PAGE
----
Dog Fleas and Ticks
Did you know fleas have wings, but cannot fly? Did you know fleas can jump 110 times their length? Did you know that ticks come out of hibernation at 4 degrees Celsius? Did you know ticks carry diseases other than Lyme disease? With our changing climate in Canada, fleas and ticks are becoming something we talk about all year round.
How can you tell if your dog has fleas & ticks?
Regular examination of the fur and skin of your dog, will help aid in early diagnosis of a flea or tick burden. Generally, “flea dirt” may be the first indicator of a flea burden on an animal. Black, dried and coffee-ground in appearance, flea dirt is the remnants of a flea’s meal. Fleas themselves, are small (2-3mm in length) with wings. Fleas can jump but are incapable of flying. They will feed anywhere on your pets’ body, so when looking for fleas be sure to look all over their coat.
Ticks are far bigger in size, about 5-7mm before being engorged and up to 12mm after a lengthy feeding. They prefer warmer areas of the body, such as the neck and chest area, as well as behind the ears. Ticks are difficult to remove, as small mouthparts are embedded beneath the skin. Engorged ticks may appear to be lumps or moles, and many will prefer a veterinary team member to remove engorged ticks, as not to leave mouthparts behind.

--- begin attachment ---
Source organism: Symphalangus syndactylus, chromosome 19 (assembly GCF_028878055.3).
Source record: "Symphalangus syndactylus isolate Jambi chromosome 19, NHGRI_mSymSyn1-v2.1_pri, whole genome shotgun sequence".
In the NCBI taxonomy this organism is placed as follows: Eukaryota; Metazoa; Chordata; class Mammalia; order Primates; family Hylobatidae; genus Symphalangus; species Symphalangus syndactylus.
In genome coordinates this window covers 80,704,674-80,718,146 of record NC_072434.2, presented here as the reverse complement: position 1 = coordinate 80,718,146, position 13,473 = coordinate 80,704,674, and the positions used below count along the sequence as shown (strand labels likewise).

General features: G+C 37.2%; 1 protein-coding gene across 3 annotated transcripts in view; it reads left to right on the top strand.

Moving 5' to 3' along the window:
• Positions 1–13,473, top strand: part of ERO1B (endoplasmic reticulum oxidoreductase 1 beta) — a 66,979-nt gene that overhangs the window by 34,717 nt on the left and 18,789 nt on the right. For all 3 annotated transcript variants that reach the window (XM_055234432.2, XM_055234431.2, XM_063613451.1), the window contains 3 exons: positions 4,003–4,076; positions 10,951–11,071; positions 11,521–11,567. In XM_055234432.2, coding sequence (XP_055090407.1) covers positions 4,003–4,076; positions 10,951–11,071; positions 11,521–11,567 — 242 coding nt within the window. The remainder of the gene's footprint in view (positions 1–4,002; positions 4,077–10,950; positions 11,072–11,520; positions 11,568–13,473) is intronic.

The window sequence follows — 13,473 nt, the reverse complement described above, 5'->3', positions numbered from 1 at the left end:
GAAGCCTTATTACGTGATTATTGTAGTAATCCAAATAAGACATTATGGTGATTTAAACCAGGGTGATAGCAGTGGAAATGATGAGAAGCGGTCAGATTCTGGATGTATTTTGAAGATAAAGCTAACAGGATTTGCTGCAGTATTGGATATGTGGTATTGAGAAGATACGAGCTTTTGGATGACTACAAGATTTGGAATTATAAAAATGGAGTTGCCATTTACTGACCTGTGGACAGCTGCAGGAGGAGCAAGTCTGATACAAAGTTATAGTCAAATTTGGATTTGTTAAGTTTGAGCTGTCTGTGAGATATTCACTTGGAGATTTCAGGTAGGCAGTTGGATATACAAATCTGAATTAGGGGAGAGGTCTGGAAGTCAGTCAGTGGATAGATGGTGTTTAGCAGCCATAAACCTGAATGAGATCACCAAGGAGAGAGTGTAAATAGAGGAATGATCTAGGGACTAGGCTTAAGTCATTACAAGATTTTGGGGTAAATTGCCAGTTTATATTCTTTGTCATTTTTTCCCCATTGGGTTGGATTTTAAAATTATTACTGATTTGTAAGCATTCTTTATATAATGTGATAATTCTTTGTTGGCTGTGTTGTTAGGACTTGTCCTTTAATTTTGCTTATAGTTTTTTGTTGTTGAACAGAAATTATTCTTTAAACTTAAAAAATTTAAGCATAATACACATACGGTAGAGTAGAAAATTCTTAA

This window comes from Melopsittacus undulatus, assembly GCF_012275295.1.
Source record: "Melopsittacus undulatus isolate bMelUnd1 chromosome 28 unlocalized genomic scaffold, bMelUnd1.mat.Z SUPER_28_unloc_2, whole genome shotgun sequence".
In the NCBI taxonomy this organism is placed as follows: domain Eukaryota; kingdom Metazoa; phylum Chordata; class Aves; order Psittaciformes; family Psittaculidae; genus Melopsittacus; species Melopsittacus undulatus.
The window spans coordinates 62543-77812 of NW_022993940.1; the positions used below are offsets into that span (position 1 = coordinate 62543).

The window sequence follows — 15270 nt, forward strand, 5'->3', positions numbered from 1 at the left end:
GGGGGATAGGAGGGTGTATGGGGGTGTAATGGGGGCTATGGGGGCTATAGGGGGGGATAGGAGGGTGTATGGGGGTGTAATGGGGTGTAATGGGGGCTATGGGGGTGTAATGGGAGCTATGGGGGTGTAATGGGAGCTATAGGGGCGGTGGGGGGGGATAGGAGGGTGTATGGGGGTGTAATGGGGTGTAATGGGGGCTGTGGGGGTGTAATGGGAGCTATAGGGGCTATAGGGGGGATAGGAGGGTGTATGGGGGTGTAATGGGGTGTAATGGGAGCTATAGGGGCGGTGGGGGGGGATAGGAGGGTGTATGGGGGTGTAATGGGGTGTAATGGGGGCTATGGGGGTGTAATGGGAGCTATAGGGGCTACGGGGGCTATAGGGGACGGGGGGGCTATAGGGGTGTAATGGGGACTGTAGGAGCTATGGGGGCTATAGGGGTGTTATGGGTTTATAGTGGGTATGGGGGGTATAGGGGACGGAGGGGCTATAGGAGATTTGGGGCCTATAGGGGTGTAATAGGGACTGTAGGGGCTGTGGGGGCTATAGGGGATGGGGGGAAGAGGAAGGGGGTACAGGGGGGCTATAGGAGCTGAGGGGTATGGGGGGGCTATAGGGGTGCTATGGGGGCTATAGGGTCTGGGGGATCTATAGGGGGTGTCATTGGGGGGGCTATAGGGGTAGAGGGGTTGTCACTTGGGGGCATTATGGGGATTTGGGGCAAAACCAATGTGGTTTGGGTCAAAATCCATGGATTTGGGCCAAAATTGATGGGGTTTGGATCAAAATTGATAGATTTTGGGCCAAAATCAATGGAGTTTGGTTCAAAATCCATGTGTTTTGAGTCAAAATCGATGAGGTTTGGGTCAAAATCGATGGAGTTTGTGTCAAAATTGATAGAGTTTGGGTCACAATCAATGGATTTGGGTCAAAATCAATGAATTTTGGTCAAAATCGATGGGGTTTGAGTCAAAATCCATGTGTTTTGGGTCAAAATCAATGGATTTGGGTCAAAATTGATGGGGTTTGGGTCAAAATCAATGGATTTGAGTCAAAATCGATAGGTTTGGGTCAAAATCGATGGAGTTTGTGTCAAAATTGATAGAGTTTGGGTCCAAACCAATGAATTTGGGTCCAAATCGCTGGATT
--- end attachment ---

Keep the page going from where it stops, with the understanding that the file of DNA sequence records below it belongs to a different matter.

How do you prevent fleas & ticks in dogs?
Prevention, prevention, prevention! There are several products on the market that hold the claim for flea and tick prevention. However, products available through your veterinarian have a 98% efficacy. These prevention products contain pesticides that live in the skin barrier and kill fleas and ticks on contact. Some of these products are not absorbed into the bloodstream.
What are the treatment options for ticks in dogs?
Treatment options for fleas and ticks, start with prevention. Both topical and oral versions of protection will prevent and treat flea and tick infestations. Usually, ticks will need to be physically removed from the patient. This includes both the body and the mouthparts of the parasite. Removal of the tick can be accomplished with tweezers or tick twisters, available through your veterinarian.